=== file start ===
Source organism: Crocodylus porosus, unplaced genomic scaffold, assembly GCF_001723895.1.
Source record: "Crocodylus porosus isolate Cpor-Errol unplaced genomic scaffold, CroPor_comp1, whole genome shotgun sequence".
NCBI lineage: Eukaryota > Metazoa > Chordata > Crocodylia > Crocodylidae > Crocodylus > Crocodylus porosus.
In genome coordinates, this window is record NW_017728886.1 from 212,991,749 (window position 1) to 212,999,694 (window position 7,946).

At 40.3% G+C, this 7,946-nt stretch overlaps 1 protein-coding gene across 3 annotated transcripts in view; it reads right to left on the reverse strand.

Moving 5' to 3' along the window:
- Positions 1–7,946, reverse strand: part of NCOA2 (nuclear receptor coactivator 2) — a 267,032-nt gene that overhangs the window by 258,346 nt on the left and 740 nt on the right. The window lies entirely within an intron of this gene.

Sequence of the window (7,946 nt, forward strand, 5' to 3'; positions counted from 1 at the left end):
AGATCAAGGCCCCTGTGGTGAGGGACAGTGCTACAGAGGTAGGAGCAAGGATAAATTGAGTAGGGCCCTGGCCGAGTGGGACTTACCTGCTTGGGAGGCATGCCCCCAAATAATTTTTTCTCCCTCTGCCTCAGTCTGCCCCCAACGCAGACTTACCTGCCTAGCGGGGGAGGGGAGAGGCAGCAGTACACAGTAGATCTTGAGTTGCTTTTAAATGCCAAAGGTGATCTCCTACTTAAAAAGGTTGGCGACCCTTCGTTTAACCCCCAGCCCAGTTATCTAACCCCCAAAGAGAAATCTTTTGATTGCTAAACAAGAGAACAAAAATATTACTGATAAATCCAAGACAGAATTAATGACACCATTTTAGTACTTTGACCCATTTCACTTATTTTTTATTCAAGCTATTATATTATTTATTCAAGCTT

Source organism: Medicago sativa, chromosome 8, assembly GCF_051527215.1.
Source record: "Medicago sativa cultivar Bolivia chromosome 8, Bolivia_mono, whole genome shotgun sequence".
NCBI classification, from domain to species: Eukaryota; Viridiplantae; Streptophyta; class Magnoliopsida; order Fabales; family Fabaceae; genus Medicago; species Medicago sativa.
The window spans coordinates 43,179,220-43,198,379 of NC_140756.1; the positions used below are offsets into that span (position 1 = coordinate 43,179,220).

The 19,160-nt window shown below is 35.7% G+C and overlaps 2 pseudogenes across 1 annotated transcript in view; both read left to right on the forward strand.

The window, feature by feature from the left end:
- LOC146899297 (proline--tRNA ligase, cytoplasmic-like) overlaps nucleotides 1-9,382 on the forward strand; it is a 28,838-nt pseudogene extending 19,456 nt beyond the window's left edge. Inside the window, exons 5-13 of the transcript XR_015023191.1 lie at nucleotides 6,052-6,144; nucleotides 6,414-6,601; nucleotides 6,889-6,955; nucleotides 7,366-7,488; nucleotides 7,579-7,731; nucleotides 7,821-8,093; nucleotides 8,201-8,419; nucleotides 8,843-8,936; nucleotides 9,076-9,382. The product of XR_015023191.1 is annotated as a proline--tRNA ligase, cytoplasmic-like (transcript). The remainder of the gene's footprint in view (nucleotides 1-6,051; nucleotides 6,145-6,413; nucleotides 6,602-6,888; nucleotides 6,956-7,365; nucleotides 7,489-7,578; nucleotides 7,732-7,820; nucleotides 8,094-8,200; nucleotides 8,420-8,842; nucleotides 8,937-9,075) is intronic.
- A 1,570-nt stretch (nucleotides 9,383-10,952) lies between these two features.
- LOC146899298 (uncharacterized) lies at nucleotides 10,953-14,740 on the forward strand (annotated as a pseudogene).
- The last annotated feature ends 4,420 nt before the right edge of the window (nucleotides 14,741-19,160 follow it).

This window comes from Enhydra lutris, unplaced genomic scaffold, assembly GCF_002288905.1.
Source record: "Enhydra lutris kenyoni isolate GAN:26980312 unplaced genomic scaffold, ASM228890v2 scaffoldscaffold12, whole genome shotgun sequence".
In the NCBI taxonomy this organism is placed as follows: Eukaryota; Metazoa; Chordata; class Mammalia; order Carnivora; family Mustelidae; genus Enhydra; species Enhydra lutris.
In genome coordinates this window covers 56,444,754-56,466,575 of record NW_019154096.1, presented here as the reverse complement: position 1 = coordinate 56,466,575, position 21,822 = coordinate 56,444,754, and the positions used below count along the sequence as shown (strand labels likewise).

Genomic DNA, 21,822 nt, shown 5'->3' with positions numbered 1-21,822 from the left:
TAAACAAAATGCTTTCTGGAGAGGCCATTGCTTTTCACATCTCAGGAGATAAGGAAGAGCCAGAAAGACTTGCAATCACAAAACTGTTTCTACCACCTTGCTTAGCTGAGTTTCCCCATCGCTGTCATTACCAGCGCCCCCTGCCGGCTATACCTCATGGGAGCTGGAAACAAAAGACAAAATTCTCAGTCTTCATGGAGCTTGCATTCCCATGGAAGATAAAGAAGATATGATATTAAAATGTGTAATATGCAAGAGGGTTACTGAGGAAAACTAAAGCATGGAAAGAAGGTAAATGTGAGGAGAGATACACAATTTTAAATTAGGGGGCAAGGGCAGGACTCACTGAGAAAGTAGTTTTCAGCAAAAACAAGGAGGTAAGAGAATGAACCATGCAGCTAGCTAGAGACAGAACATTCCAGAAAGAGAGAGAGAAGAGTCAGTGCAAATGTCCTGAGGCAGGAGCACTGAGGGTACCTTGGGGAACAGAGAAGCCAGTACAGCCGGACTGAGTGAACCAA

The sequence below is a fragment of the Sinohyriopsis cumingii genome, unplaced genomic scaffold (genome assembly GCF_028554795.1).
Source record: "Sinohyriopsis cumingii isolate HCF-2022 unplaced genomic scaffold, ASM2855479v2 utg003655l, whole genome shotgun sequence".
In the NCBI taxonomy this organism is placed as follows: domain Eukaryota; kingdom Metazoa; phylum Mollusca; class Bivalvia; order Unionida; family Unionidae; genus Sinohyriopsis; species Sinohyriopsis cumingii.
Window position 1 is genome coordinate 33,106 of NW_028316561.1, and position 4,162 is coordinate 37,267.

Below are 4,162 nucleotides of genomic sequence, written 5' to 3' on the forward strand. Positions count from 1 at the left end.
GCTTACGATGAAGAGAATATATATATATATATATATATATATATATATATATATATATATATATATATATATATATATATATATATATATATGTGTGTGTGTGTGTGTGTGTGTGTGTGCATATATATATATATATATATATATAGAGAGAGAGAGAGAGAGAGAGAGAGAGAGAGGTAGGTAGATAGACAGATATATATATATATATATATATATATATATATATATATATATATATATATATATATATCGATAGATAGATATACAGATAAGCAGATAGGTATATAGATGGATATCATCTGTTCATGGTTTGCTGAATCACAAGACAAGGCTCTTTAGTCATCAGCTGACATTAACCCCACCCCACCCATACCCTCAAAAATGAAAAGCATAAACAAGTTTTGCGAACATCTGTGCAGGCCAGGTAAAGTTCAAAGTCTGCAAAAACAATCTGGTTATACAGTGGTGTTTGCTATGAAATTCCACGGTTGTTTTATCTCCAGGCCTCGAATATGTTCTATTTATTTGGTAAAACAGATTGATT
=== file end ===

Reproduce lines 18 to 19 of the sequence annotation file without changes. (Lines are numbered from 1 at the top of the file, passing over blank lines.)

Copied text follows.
- LOC146899298 (uncharacterized) lies at nucleotides 10,953-14,740 on the forward strand (annotated as a pseudogene).
- The last annotated feature ends 4,420 nt before the right edge of the window (nucleotides 14,741-19,160 follow it).